The water crisis is not only in the Middle East and China, but all over the world. Steps have been taken in trying to prevent the depletion of freshwater, but the water problem still has not resolved. People have to step up and take initiative. The conservation and proper use of water is one way to start by everyone. It is a simple process that can be done anywhere by anyone in the world. Other solutions are repairing the old water systems and stopping pollution. One of the top solutions on the table is the education of freshwater. If more people know about the water crisis, there are more people looking for solutions and taking the necessary steps to water conservation (9). A unique way to help in water conservation is using saltwater instead of freshwater in the toilet system. People do not even touch the freshwater they use in the toilet. In China, residents in a Qingdao neighborhood were the first in China on mainland to have houses built to use seawater to flush. The article goes on to say that if residents used the seawater instead of freshwater, they would save $110 every day. “‘Although it cost us an extra $140 per household to build dual flushing facilities in each home, we will see a profit in 10 years, when freshwater will cost a lot more,’ Xiao said.” China is taking more initiative into the cleansing of seawater and developing the technology to make this global (10).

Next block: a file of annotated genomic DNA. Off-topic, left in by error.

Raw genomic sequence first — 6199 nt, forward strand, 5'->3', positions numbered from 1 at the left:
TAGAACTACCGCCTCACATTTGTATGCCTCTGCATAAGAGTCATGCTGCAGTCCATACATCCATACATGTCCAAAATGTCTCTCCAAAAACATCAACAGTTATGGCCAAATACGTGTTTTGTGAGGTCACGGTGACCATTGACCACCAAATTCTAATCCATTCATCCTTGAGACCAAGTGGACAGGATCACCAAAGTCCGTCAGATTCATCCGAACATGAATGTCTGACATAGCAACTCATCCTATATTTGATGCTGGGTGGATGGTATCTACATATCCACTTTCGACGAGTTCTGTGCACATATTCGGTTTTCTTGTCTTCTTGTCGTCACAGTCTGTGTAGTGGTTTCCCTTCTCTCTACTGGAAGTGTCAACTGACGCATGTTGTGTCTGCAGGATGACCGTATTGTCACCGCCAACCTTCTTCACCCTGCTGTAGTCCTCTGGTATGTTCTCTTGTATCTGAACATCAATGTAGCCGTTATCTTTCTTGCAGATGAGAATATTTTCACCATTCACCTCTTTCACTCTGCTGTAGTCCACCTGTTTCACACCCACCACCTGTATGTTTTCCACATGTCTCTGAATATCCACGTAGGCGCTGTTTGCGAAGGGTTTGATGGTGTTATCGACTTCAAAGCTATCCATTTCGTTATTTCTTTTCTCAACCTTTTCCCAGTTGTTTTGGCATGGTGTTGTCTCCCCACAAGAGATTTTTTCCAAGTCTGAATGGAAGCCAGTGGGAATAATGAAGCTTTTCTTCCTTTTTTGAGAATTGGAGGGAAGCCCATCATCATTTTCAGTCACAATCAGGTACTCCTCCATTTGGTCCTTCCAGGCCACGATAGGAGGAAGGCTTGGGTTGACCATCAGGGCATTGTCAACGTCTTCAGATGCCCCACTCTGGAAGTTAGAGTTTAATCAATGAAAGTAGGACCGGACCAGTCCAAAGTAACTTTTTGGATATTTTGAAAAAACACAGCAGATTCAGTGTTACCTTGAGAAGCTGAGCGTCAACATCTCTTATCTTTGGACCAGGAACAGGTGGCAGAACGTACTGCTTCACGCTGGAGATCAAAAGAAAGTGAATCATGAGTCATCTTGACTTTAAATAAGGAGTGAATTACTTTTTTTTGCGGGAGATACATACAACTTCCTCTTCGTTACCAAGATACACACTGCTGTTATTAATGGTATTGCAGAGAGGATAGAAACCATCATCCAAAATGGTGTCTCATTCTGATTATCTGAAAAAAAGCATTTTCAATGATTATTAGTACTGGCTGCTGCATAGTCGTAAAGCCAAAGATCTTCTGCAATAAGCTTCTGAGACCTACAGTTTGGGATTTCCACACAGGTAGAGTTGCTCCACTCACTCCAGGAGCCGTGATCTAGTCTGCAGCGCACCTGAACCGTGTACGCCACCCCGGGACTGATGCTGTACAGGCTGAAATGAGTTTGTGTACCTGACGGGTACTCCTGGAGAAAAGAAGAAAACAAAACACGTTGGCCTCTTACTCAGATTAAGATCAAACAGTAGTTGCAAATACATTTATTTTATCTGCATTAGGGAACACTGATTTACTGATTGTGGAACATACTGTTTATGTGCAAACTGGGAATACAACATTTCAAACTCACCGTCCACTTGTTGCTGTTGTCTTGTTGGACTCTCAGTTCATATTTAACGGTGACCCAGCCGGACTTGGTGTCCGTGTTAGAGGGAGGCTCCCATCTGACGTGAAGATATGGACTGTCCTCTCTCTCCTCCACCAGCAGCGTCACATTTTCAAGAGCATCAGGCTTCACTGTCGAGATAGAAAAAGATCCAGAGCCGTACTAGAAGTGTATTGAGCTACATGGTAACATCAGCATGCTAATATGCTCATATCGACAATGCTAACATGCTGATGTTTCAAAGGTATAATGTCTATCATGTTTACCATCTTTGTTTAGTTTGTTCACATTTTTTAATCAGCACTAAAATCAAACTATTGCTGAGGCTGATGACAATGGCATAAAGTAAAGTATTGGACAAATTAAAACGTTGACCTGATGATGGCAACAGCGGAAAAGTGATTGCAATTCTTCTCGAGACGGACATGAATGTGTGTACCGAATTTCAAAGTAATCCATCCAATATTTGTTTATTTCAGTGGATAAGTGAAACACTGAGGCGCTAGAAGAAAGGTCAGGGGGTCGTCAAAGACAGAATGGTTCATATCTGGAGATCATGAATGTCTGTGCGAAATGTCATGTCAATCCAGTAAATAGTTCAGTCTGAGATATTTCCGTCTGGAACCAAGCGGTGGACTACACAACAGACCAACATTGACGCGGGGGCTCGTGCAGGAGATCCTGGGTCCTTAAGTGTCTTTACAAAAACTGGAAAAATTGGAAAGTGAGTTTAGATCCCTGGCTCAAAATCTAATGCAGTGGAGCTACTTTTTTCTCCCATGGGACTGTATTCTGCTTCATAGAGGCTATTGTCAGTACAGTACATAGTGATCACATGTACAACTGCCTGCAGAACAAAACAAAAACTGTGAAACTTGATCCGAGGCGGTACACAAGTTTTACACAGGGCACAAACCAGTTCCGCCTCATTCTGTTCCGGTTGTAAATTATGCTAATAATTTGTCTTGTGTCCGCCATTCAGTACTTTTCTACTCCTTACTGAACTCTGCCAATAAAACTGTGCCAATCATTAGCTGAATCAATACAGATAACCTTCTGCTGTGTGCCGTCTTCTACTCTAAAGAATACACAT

“The Earth, with its diverse and abundant life forms, including over six billion humans, is facing a serious water crisis. All the signs suggest that it is getting worse and will continue to do so, unless corrective action is taken. The crisis is one of governance, essentially caused by the ways in which humans have mismanaged water” (6). To create a world that is better for mankind, mankind has to stick together in this fight to better the world they live on. There are so many problems in the world. War and global warming are only two examples of the many problems. People have divided the world and only fight to protect their section. Freshwater is an essential resource in living. People can survive longer eating than without water because water is found in what they are eating. It hydrates people and the food people eat (2). With the struggle for water, disputes between countries have begun. This is not a matter of fighting over oil that fuels machinery. This is a matter over water that fuels our bodies.